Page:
in 1794, where she grew up, and she probably knew Joseph
Walker from a young age.
Family legend holds that Mary spoke with a thick accent,
called sometimes French but more often Swedish. Although
not entirely proven, her Tussey ancestry was probably
Swedish, but her mother might well have been German;
moreover, her father's side of the family seems possibly
to have lived in a German-speaking area of Pennsylvania
for two generations, so the whole family may have spoken
German; the question remains unresolved.
Marriage, Moving, and Life on Little Sycamore Creek
When Mary applied for a pension related to Joseph's
service in the War of 1812, she gave two different dates
for their marriage, neither very specific: 1818 and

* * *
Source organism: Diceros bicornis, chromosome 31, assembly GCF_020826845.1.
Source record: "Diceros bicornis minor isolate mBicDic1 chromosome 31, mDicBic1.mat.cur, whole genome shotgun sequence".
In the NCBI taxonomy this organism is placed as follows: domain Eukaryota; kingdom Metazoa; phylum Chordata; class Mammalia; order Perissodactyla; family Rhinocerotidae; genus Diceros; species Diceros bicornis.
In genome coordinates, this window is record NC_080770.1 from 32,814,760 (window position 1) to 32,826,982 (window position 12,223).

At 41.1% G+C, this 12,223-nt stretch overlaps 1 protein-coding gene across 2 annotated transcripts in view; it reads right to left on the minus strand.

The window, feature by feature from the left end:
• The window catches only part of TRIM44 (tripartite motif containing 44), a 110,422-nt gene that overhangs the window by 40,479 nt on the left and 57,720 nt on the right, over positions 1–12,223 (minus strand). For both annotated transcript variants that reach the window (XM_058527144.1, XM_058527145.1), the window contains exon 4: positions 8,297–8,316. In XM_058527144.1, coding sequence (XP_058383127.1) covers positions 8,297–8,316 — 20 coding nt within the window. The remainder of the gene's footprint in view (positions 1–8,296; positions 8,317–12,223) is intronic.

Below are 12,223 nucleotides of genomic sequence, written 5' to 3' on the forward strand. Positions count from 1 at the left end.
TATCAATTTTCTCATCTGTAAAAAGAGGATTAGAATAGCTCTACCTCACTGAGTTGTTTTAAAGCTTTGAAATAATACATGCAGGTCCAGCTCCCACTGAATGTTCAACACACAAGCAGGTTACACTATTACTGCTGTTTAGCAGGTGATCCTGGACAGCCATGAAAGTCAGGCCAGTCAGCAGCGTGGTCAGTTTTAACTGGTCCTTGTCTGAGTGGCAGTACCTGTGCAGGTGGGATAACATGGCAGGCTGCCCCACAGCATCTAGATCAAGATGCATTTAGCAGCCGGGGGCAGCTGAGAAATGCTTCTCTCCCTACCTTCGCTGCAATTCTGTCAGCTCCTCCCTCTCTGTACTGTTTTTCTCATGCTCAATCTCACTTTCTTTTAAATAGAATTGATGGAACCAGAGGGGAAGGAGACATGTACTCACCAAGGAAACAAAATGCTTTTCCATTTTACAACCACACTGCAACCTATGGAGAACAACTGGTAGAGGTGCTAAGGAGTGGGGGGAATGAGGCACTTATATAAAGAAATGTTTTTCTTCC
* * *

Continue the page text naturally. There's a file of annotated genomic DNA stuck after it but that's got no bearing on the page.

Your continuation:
February 1817. Of the two, February 1817 seems more
likely since their first child was born in early 1818.
Given that date, both Joseph, about 26, and Mary, about
27, were a bit older than average when they married.
No evidence of any kind has surfaced to date suggesting
that either was married prior to marrying each other;
certainly the possibility exists, though, since marriage
records for Sullivan County for that era no longer exist.
Key Walker landmarks in the Mulberry Gap/Little
Sycamore area. Click a push pin for more information; you can view
this map with Google Maps for more options.
said that they were married in Sullivan County but moved
immediately to Claiborne County. The actual deed book
entry for the first lot the couple purchased in Claiborne